Another way to look at C2B can be found in research, conducted by Chen, Leen and Chuang*: “Compared to the three frequently mentioned models: B2B, B2C, and C2C, which are now very popular, the progress of the other one (i.e., C2B) is far left behind; it is seldom seen on the Internet. A possible reason for this situation is the high transaction cost. It takes effort to unify a group of buyers’ common needs and preferences and to interact between the buyer’s party and the potential venders in order to complete a transaction. Moreover, it is not clear how to do it; there is little research into this problem”.
The authors further state that C2B is mainly a matter of collective buying processes, e.g. participating in organized leisure travel; in this case, the consumer will modify his personal whishes because of the lower price that has been negotiated collectively with the offerer.

In his thesis, Alexander Osterwalder states**: “A business model is a conceptual tool that contains a set of elements and their relationships and allows expressing a company’s logic of earning money. It is a description of the value a company offers to one or several segments of customers and the architecture of the firm and its network of partners for creating, marketing and delivering this value and relationship capital, in order to generate profitable and sustainable revenue streams”.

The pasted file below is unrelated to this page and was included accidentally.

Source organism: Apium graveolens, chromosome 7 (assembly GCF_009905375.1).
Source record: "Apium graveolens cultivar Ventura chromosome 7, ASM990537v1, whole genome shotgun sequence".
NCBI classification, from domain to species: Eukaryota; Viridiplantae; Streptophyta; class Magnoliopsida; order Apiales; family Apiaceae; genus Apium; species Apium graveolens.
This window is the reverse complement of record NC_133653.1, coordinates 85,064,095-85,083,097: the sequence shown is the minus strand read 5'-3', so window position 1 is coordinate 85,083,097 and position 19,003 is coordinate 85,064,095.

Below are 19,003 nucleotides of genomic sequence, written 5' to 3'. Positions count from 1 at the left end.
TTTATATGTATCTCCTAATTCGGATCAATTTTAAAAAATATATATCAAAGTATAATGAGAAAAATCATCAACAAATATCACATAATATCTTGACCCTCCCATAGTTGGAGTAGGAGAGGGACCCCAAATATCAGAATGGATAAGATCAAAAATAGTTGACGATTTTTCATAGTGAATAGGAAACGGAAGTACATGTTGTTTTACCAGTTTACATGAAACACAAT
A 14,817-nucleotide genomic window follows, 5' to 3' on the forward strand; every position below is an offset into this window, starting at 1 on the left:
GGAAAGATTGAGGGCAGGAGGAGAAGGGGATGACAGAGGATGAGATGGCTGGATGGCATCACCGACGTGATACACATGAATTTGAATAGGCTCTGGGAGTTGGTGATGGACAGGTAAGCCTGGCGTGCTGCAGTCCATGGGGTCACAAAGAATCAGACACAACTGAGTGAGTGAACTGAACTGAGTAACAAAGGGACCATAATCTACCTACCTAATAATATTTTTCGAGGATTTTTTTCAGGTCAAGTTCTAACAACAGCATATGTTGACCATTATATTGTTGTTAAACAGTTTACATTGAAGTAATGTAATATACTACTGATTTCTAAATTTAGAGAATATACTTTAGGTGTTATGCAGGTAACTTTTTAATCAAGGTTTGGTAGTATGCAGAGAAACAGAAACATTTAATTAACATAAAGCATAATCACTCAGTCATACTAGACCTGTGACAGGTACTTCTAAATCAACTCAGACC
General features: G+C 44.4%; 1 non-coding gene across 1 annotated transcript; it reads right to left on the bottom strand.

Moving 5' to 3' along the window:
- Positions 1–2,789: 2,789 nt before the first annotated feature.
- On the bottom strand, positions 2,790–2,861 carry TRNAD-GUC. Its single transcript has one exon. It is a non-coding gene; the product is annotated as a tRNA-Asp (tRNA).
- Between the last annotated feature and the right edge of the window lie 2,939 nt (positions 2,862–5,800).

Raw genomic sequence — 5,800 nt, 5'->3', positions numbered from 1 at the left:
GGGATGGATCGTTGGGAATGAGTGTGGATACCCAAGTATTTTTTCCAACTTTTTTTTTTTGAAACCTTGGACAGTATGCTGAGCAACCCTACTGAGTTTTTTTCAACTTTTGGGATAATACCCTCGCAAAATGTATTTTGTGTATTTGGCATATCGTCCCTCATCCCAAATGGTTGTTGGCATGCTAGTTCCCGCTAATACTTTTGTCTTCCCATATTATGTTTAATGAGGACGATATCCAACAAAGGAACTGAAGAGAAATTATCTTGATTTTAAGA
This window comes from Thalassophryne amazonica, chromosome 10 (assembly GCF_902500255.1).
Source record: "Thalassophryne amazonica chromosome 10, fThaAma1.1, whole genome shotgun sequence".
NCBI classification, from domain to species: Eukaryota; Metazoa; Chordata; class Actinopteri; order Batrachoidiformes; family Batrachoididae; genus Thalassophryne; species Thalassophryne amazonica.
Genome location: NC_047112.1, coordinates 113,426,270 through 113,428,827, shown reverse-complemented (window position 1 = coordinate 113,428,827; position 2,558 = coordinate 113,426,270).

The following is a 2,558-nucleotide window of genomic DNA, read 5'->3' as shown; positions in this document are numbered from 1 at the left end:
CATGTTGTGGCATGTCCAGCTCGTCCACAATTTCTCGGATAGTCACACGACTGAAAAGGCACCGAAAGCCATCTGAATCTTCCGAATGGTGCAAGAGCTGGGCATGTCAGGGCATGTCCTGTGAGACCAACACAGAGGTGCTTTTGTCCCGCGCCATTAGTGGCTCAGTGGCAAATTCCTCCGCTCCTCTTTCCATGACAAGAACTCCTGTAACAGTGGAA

Strangely enough, it is hard to find definition of C2B that are not company-centered but more consumer-centered. Currently I am conducting a literature study of, what I would like to call, ‘real’ C2B: consumers proposing to businesses, specifically in social media. We’ll see what the values are

* An agent-based model for consumer-to-business electronic commerce, National Sun Yat-Sen University, Taiwan, October 2006.

** The business model ontology, a proposistion in a design science approach, University of Lausanne, 2004.

Written by Kees Winkel

July 19, 2008 at 08:20